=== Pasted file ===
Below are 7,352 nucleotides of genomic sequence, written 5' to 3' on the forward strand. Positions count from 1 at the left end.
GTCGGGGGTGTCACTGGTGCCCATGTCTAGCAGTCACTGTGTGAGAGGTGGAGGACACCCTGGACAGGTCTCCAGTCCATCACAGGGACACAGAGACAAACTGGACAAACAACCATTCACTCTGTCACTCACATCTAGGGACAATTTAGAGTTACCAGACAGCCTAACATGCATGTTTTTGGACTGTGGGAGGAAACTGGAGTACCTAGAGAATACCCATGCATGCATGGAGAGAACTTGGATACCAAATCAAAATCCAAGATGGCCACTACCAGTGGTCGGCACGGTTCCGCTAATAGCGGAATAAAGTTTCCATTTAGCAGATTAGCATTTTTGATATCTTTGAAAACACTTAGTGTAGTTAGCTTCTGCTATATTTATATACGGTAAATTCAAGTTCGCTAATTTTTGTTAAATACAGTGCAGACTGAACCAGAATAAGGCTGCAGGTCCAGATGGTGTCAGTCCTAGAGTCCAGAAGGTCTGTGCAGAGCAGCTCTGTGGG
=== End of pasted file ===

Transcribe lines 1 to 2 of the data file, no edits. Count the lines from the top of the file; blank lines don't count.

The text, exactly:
Below are 7,352 nucleotides of genomic sequence, written 5' to 3' on the forward strand. Positions count from 1 at the left end.
GTCGGGGGTGTCACTGGTGCCCATGTCTAGCAGTCACTGTGTGAGAGGTGGAGGACACCCTGGACAGGTCTCCAGTCCATCACAGGGACACAGAGACAAACTGGACAAACAACCATTCACTCTGTCACTCACATCTAGGGACAATTTAGAGTTACCAGACAGCCTAACATGCATGTTTTTGGACTGTGGGAGGAAACTGGAGTACCTAGAGAATACCCATGCATGCATGGAGAGAACTTGGATACCAAATCAAAATCCAAGATGGCCACTACCAGTGGTCGGCACGGTTCCGCTAATAGCGGAATAAAGTTTCCATTTAGCAGATTAGCATTTTTGATATCTTTGAAAACACTTAGTGTAGTTAGCTTCTGCTATATTTATATACGGTAAATTCAAGTTCGCTAATTTTTGTTAAATACAGTGCAGACTGAACCAGAATAAGGCTGCAGGTCCAGATGGTGTCAGTCCTAGAGTCCAGAAGGTCTGTGCAGAGCAGCTCTGTGGG